The solar efficiency problem may be solved, not by some amazing new material, but by existing and surprisingly cheap components.
Such were the findings of IBM researchers who recently achieved 9.6 percent efficiency with cells made from copper, tin, zinc, sulfur and/or selenium.
The efficiency of any solar cell refers to its photoelectric conversion rate; in other words, its ability to convert sunlight into electricity. While higher efficiency rates have been posted in the solar world (the highest so far is a 19.3 percent efficiency announced by Mitsubishi today), the IBM cell set a record for solar cells made with such low-cost and readily available materials.
Cells previously made with these materials achieved only 6.7 percent efficiency; the IBM cells were able to deliver higher efficiency because of the way the solar cells were fabricated.
Without getting overly technical, the gist of the IBM breakthrough is a new process that combines the best aspects of existing solar fabrication processes.
Solar cells are typically created via either the depositing of particles on a surface or the coating of a surface with a liquid solution (this includes cells, panels or films that are made by printing, coating, or spraying a solution).
Typically, cells made with Cu2ZnSn(S,Se)4 use the particle-based process, depositing particles onto surfaces via an expensive vacuum-based technique, but that hasn’t resulted in great efficiency, and using an expensive process to deposit low-cost materials isn’t a great solution. Researchers who have tried to take a liquid solution-based approach with the materials have had pretty dismal results (at most, a 1.6 percent efficiency).
The IBM breakthrough is a hybrid particle-solution approach that researchers say can be used with virtually any material (they used the copper-tin-zinc-sulfur/selenium mix as a pilot test-case because the materials are readily available and cheap).
The process is based on a slurry (or ink) made of Cu2ZnSn(S,Se)4 in hydrazine, which can then be coated on any PV device. The final solution is comprised of both solid particles and liquid, both of which contain metal and chalcogen elements, which are the key to higher efficiencies. Getting these elements into both particle and liquid forms helps integrate them further into the final film, which boosts efficiency.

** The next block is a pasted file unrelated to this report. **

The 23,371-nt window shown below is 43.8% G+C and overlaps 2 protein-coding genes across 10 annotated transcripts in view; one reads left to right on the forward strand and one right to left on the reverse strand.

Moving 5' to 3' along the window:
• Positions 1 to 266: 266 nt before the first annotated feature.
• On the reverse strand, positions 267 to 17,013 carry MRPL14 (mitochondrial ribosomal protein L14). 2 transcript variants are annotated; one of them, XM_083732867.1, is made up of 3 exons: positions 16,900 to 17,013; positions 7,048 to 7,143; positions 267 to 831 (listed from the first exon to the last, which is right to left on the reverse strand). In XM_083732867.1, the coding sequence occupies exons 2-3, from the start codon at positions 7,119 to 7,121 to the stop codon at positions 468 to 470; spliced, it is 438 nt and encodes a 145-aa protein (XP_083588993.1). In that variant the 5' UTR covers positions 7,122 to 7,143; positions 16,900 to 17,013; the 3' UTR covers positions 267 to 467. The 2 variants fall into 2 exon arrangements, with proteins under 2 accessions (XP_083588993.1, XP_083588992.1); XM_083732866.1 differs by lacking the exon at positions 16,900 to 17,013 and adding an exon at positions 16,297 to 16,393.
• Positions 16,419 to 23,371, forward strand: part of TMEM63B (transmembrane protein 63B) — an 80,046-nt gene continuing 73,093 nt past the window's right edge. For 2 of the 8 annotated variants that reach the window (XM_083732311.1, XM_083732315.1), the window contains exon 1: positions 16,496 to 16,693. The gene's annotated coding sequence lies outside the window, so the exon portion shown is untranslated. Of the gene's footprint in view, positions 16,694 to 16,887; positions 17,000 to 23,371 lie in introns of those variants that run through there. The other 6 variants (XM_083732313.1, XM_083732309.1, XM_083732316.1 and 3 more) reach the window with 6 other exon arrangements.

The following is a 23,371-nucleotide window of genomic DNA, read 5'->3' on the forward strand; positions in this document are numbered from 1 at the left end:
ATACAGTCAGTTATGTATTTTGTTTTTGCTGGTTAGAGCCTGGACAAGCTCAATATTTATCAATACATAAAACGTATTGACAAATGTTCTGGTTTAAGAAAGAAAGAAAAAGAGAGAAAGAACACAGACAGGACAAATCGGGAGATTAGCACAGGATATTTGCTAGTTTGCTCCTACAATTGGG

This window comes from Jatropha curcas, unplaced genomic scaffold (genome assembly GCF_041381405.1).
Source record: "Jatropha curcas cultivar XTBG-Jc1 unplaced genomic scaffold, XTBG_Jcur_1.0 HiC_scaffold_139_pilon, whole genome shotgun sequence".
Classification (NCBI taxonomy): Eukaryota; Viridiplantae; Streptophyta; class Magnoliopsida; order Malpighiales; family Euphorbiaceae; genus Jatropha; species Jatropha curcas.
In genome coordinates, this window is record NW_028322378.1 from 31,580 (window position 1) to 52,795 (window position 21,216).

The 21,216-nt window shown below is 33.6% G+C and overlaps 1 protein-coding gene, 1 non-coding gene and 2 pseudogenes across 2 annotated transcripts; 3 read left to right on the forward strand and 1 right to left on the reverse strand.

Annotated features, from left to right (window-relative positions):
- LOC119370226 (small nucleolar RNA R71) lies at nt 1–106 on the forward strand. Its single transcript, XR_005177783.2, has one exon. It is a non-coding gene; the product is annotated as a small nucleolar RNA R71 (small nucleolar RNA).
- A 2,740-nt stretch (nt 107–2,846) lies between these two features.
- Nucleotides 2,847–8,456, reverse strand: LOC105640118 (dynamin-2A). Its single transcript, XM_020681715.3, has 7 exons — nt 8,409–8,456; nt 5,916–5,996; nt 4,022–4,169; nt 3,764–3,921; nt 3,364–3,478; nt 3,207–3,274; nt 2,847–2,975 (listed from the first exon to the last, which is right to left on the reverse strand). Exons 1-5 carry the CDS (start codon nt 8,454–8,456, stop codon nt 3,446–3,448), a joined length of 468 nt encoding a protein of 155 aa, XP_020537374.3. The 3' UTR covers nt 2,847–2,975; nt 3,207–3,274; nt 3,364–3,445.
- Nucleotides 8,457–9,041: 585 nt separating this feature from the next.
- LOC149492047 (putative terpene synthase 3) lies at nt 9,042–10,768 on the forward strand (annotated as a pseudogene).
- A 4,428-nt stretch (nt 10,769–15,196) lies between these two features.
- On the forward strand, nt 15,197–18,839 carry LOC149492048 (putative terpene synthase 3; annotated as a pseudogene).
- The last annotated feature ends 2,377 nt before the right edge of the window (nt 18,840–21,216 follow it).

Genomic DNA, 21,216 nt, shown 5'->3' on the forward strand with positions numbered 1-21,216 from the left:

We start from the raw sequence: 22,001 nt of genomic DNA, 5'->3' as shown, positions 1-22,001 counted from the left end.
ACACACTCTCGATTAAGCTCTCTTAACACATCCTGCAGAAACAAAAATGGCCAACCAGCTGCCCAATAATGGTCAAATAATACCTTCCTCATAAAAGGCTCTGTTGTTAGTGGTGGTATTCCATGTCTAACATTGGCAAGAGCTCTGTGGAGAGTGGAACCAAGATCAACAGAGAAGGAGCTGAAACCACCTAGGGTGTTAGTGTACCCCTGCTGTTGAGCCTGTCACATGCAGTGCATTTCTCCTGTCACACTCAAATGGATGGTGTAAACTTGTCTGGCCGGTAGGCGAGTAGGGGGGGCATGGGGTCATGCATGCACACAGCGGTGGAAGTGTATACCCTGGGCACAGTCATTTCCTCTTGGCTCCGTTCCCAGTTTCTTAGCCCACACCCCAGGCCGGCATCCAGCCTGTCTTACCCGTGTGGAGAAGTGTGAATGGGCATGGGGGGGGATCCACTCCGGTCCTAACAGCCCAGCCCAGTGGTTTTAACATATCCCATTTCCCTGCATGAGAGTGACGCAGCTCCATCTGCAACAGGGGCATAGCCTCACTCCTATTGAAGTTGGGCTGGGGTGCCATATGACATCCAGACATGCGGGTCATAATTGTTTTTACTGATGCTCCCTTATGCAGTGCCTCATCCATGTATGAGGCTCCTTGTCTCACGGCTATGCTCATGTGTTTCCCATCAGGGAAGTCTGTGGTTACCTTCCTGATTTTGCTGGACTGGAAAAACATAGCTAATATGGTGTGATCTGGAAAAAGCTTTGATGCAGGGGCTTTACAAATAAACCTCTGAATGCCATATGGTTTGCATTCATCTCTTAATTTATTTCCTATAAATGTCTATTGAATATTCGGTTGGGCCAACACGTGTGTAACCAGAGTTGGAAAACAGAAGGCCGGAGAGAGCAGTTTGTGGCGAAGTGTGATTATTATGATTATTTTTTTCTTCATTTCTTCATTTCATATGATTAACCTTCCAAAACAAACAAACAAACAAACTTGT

The other benefit is that the solution can be applied via ultra high throughput printing or coating techniques, which means high-efficiency devices could be produced for low costs at a large scale: the holy grail for solar energy.
The highest-efficiency cells up to this point have been those made with indium, gallium or cadmium, but while those materials have managed to deliver stable power conversion efficiencies of over 9 percent, they are expensive and not available in abundance. Cadmium is also regulated as a heavy metal.
According to David Mitzi, who leads the team at IBM Research that developed the solar cell, the various problems associated with cadmium, indium and gallium are expected to restrict the production of solar cells based on these elements to less than 100 gigawatts per year, a small fraction of our growing global energy needs, which are expected to double to 27 terawatts by 2050.
“The quest to develop a solar technology that can compare on a cost per watt basis with the conventional electricity generation, and also offer the ability to deploy at the terawatt level, has become a major challenge that our research is moving us closer to overcoming,” Mitzi said.
IBM is certainly not alone in this endeavor.
Mitsubishi’s high efficiency rates announced today are the result of research that led to the discovery of a honey-comb-textured surface for solar cells that would reduce the amount of sunlight lost to reflection. The company’s research scientists also discovered that by using a reflective structure for the rear surfaces of photovoltaic cells, they could capture infrared rays that would otherwise pass through the cell with no energy capture.
The company recently built on those two breakthroughs, designing a technique that helps reduce the energy lost between silicon wafers and electrodes in photovoltaic panels. The company’s new process includes treating silicon wafers to improve contact with electrodes, which reduced the amount of energy lost by 4 percent.
University scientists are also working on improving the efficiency of solar panels. At Caltech, graduate student Michael Kelzenberg recently lead a team of materials scientists in the discovery of small vertical silicon crystals that can capture 85 percent of sunlight. While using crystals that Kelzenberg describes as “blades of grass,” doesn’t boost efficiency per se, it does reduce the amount of material needed to achieve average efficiencies. In fact, according to Kelzenberg, the micro-crystals can absorb up to 96 percent of the available light that a standard silicon wafer can, using only 1/100th of the material.
So what now?
In his blog post about the research, Thomas Theis, Director of Physical Sciences at IBM’s T.J. Watson Research Lab in New York, wrote:
“IBM does not plan to manufacture solar technologies, but is open to partnering with solar cell manufacturers to demonstrate the technology.”
It should be interesting to see which company, if any, take him up on that offer.